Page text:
Archive for the ‘RESIDENTIAL’ Category

BY ZACH MORTICE

The plan by Michael Van Valkenburgh Associates retains the fundamental elements of Dan Kiley’s original design. Photo by Nic Lehoux.

The protection of modernist design is a relatively new topic in preservationist circles. And in many cases, landscapes have lagged behind modern architecture in receiving formal recognition and valuation.

But over the past several years, the modernism preservation nonprofit Docomomo US has used its primary awards program to bring visibility to the vulnerability and value of historic modern landscapes. The projects recognized by Docomomo US’s sixth annual Modernism in America Awards show the ways that all disciplines of the designed environment come together as a defining element of modernism: architecture, landscape architecture, art, interior design, and more. That’s been a recurring theme through the years, though this year’s awards were the first time it was “expressed so clearly or comprehensively,” says awards juror and Docomomo US President Theodore Prudon. Several projects honored put the preservation of historic modernist landscapes front and center: the rehabilitation of Gateway Arch National Park in St. Louis, honored with a Design Award of Excellence, and the restoration of Olav Hammarstrom’s Pond House in Massachusetts, which received a Design Citation of Merit. (more…)

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BY ZACH MORTICE

 

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Sea Ranch, in Northern California, seems to have always existed, emerging from the Pacific Coast cliffs like sun-dappled lichens spread across the rocks. But it was like little else people had seen when it was built by a supergroup of designers, developers, and artists in the early 1960s.

A new website is pulling back the curtain on how this masterpiece came to be. “Journey to the Sea Ranch” holds more than 800 digitized images from the Environmental Design Archives of the University of California, Berkeley, and the Architectural Archives at the University of Pennsylvania to tell the story of how Sea Ranch was conceived and built. (more…)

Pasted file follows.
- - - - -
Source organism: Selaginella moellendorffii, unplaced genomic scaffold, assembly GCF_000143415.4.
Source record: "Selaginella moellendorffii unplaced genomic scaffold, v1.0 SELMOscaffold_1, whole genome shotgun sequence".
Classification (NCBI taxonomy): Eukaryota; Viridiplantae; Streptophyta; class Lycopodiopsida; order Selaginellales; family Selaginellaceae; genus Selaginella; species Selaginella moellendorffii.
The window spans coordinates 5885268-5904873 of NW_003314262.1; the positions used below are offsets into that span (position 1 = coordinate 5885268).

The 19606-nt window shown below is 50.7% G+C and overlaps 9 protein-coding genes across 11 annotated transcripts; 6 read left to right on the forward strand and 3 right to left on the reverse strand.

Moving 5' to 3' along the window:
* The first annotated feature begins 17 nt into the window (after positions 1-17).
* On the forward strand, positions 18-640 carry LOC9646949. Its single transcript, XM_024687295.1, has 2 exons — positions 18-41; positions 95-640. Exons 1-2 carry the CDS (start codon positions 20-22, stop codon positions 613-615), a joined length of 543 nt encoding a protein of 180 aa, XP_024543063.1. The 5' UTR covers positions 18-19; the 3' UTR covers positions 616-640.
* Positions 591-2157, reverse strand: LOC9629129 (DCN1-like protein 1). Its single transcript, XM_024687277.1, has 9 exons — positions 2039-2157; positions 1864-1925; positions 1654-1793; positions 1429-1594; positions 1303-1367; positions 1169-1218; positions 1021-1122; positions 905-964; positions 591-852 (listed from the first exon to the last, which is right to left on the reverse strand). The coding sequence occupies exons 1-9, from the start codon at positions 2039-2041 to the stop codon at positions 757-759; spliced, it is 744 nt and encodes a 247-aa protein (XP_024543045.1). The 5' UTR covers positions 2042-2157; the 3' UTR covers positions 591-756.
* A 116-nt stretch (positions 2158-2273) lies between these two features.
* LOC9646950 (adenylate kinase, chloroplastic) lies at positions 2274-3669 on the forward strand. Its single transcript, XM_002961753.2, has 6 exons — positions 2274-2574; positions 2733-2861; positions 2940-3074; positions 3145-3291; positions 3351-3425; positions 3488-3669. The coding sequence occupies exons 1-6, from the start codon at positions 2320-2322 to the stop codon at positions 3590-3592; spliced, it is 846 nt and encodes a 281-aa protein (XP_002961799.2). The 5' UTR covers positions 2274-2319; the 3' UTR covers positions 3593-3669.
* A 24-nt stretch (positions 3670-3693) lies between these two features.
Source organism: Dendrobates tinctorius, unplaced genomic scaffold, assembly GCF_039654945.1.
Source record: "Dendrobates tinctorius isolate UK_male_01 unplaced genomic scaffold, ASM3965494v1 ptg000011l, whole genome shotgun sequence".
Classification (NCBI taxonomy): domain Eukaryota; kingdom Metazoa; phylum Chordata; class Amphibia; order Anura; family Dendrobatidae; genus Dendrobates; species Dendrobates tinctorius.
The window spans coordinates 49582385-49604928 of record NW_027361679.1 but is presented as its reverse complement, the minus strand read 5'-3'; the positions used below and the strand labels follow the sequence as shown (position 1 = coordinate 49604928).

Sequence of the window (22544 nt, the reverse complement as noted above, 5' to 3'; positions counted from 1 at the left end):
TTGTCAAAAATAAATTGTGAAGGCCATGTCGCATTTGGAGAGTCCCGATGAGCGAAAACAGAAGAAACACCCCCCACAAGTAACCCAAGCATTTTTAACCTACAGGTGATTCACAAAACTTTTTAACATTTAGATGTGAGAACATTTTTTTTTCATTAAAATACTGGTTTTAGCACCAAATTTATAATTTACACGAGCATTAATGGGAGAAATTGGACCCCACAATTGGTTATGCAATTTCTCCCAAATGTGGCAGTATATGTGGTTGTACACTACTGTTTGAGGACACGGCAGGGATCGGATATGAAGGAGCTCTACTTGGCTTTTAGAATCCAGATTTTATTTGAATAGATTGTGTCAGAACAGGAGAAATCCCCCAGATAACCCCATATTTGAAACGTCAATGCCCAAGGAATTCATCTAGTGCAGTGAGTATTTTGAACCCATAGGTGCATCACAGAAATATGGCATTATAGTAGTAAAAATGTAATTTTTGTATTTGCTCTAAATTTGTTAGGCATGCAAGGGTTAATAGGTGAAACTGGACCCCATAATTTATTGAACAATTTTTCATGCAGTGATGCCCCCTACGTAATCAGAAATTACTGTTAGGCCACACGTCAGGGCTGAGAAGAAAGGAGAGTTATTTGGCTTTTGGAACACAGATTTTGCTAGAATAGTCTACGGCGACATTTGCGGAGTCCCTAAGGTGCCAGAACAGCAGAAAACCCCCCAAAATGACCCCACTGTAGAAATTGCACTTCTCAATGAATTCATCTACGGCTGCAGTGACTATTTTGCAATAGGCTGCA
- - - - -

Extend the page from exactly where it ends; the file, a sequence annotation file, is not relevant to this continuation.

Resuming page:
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BY ZACH MORTICE

The West Bottoms Flats site is bisected by a narrow street, scaled as an intimate alley with landscaping. Image courtesy BNIM.

In Kansas City, the private sector is helping pick up the tab for green infrastructure in a new residential development.

 

Since 2010, Kansas City, Missouri, has been subject to a federal consent decree, to begin properly capturing sewage and stormwater before it flows into rivers and streams. It’s a consequence of the city’s overwhelmed combined sewer system, which covers 58 square miles. From 2002 to 2010, the system produced 1,300 illegal overflows, putting approximately 6.4 billion gallons of untreated sewage into waterways annually.

Notably, this is the first time a municipal water federal consent decree has allowed the use of green infrastructure, according to Andy Shively, a special assistant to the City Manager Troy Schulte, who works on issues relating to the consent decree. And the developer-driven West Bottoms Flats mixed-use residential complex designed by Kansas City-based BNIM is shaping up to be an influential test case for ways the private sector can grapple with public sector failure toward water quality goals.

Landscape architects at BNIM have designed the flats’ green infrastructure capacity to absorb excess stormwater as a series of placemaking amenities “in order to prevent it from being [value-engineered] from the project,” says Cheryl Lough, the director of BNIM’s landscape architecture studio. (more…)

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BY ZACH MORTICE

Alfred Caldwell. Image courtesy Deborah and Richard Polansky.

“The house is not a machine for living—it is the man’s sense of himself,” Alfred Caldwell once said. And in designing his own home and farm compound in rural Wisconsin, Caldwell forged a bridge between Jens Jensen’s Prairie style and International style modernism, an intersection of design currents that never solidified as much as its forebears. His most cherished project might be Chicago’s Alfred Caldwell Lily Pool, where whorls of meandering paths orbit and shield views around a pond and an earthy, horizontal pavilion. But he was also one of the first American faculty members hired by Mies van der Rohe at the Illinois Institute of Technology (IIT), and his lush landscape at the architect’s austere Lafayette Park neighborhood in Detroit provides a poetic counterpoint to van der Rohe’s crystalline rationality.